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. Last Updated: 07/27/2016

Enough Talk About a New Soviet Union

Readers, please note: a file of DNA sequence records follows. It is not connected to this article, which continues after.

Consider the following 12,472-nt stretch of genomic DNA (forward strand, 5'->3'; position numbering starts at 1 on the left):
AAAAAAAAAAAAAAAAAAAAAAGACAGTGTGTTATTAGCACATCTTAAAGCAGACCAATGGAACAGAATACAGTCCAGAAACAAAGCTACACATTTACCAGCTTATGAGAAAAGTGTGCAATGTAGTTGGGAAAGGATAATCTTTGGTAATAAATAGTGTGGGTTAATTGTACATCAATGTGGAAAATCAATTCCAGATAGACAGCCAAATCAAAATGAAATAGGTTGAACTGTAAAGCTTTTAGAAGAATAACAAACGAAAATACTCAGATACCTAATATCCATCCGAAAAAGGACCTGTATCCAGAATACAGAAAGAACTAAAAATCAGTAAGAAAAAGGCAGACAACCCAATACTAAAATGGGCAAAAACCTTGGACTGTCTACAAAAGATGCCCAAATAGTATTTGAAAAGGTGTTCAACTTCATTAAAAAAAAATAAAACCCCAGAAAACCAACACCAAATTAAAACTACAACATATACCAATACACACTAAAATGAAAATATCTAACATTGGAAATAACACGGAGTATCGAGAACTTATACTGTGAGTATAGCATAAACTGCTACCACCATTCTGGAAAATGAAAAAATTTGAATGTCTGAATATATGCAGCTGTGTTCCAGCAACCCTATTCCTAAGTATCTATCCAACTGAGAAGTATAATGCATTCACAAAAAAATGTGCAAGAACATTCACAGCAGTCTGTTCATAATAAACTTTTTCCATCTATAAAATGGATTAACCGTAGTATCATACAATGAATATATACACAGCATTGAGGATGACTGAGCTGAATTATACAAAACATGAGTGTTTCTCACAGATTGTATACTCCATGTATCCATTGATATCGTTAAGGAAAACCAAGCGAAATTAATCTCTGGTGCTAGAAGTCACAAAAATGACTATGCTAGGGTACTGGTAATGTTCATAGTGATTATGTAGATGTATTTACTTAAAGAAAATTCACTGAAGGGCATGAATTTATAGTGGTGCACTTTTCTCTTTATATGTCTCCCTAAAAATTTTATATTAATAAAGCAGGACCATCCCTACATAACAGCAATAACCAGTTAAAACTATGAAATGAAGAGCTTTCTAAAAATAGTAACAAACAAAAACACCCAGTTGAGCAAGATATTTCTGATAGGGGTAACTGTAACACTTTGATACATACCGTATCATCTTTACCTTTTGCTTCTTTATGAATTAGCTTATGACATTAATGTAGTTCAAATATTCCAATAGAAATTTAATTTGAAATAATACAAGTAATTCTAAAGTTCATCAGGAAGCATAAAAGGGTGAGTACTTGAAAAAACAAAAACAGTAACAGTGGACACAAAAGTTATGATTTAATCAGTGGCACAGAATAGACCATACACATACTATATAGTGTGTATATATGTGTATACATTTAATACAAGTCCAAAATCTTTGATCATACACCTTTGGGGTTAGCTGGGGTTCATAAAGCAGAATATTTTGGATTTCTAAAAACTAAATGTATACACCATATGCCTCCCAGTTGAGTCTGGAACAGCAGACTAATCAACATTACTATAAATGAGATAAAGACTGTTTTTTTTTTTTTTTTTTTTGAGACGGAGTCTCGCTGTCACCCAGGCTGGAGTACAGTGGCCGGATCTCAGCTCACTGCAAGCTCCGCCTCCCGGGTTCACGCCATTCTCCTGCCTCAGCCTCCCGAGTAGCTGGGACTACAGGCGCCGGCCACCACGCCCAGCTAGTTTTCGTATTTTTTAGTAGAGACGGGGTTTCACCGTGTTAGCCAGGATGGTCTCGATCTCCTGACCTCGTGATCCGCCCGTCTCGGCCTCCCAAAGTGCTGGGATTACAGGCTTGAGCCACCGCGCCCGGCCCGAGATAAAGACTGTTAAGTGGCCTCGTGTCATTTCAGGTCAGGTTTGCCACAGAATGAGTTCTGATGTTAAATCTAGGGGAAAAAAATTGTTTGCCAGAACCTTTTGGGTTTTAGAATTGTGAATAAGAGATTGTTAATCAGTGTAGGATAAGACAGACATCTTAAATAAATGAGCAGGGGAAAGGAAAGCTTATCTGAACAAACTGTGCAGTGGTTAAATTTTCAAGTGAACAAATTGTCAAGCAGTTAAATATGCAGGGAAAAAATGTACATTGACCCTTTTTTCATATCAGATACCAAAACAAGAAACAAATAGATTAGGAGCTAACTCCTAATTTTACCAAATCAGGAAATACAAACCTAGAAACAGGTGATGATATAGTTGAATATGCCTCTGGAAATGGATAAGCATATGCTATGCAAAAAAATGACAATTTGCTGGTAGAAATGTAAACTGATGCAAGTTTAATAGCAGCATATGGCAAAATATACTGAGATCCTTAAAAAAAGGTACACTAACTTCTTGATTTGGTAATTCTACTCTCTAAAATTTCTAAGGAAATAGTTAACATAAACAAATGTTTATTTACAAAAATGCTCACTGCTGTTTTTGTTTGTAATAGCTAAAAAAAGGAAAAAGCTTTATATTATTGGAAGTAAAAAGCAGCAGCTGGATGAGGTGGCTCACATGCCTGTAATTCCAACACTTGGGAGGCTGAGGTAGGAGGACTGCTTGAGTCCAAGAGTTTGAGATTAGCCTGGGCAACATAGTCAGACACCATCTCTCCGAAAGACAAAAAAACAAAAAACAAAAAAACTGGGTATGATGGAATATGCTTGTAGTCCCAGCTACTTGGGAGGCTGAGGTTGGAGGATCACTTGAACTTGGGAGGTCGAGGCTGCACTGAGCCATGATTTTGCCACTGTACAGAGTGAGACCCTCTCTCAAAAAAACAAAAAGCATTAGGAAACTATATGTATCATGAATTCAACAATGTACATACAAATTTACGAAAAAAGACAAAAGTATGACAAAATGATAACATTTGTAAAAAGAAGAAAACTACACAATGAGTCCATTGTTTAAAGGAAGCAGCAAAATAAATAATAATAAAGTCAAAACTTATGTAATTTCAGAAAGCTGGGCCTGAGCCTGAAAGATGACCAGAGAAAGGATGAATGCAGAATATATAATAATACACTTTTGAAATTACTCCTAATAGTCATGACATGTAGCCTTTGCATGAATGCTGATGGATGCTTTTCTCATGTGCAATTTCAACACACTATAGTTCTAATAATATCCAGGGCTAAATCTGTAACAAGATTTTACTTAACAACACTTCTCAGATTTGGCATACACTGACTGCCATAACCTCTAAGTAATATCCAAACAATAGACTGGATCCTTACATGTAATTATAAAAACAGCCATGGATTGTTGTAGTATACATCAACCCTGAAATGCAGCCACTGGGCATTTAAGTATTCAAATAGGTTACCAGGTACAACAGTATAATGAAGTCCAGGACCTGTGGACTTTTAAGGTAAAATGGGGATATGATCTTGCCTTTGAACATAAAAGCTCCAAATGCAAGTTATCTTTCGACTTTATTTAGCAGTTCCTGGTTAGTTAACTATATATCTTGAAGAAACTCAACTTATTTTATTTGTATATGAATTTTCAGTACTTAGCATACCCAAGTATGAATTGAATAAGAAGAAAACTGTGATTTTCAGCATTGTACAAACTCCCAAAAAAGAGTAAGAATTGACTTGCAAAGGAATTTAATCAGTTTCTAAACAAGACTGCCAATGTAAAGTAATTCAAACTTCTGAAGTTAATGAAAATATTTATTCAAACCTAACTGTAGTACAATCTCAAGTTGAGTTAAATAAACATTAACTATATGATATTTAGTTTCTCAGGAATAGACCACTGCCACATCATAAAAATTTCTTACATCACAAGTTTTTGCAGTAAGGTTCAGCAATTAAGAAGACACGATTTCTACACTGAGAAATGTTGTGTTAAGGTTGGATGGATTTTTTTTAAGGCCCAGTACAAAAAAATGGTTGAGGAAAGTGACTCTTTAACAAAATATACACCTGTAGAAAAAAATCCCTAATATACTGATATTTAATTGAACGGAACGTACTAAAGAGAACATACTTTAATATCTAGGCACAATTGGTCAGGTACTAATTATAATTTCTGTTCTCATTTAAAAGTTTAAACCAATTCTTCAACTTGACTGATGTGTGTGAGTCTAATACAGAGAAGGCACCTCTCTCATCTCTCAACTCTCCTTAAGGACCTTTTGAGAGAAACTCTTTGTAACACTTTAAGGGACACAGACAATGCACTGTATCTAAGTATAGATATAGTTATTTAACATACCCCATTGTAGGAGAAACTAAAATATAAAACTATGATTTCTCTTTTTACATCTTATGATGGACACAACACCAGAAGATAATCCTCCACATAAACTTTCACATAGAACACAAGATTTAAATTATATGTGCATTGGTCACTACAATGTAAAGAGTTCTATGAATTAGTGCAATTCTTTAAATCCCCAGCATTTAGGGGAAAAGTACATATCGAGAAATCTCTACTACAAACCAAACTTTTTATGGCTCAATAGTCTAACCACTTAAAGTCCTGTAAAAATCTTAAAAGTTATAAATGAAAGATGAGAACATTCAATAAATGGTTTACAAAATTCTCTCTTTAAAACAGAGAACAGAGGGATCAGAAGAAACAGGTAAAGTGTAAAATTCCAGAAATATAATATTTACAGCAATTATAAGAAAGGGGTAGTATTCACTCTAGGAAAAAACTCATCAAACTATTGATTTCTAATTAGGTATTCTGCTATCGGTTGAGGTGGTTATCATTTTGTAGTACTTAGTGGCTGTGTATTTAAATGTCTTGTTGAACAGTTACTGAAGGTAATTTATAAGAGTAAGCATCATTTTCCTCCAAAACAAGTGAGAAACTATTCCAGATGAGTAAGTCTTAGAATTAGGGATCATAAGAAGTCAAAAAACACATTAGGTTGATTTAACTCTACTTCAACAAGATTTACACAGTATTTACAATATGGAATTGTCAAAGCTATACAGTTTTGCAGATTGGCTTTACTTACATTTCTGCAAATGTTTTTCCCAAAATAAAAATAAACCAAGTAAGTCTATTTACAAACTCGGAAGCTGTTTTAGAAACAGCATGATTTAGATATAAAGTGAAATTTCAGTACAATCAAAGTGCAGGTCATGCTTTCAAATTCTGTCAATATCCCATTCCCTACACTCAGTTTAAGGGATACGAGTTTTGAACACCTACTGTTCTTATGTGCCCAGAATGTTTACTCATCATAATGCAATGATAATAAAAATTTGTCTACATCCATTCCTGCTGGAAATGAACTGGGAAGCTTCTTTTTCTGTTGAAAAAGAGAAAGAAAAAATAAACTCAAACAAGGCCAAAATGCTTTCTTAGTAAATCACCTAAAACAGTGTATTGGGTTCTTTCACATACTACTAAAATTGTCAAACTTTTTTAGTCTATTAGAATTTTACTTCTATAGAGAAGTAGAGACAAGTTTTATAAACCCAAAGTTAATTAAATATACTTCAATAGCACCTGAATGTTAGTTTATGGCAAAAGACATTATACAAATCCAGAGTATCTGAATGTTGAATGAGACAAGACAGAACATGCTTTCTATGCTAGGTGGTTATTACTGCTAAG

At the G-7 summit in Naples this weekend, President Boris Yeltsin will remind the West of his demand for Russia to be given a place at the world's high table, enabling it to play what he sees as its rightful role in international economic and political decision-making. For the most part, the West is ready to give him a sympathetic hearing. Russia's enhanced role in the G-7, its new relationship with NATO under the Partnership for Peace, and the ties established with the European Union and the Organization for Economic Cooperation and Development all point to an acceptance of Russia's right to join Western institutions. But at times Russia's would-be allies are left confused and disturbed. At his talks in Riga with the leaders of the three Baltic states Wednesday, U.S. President Bill Clinton heard a chorus of complaint about Russia's expansionist ambitions and apparent reluctance to pull its remaining troops out of the region. Admittedly, the complaints go the other way too. Russia is understandably concerned about proposed new citizenship laws that would restrict the rights of Russian-speaking minorities in Latvia and Estonia -- a matter raised by Yeltsin in a telephone conversation with Clinton ahead of the visit. But the Big Brother image, developed through seven decades of Soviet power, is too strong -- and too recent -- to set aside. Matters are scarcely improved by the antics of the ultranationalist leader Vladimir Zhirinovsky, who used the occasion of a parliamentary gathering in Vienna this week to rant about redividing Europe and Russia's capacity to win a third world war. Zhirinovsky is generally dismissed abroad as a dangerous clown. Still more confusion is created when a politician of the stature of Mikhail Gorbachev, so revered in the West as the man who changed the face of Europe and ended the Cold War, calls for the restoration of the Soviet Union. The fact that Gorbachev shared a platform with some of the very people who plotted his downfall in August 1991 only goes to show how strong are his feelings on the issue. In this context it is some consolation that Gorbachev has virtually no influence in his own country, while those who are now in power have -- to date at least -- made a clear distinction between restoring the former Soviet Union and strengthening the Commonwealth of Independent States. This is a critical distinction. Further voluntary economic integration and political cooperation among members of the CIS is both reasonable and good. But when Russia's leaders extend their ambitions into the Baltics and to the borders of the former Soviet empire in general, they give cause for us all to be concerned.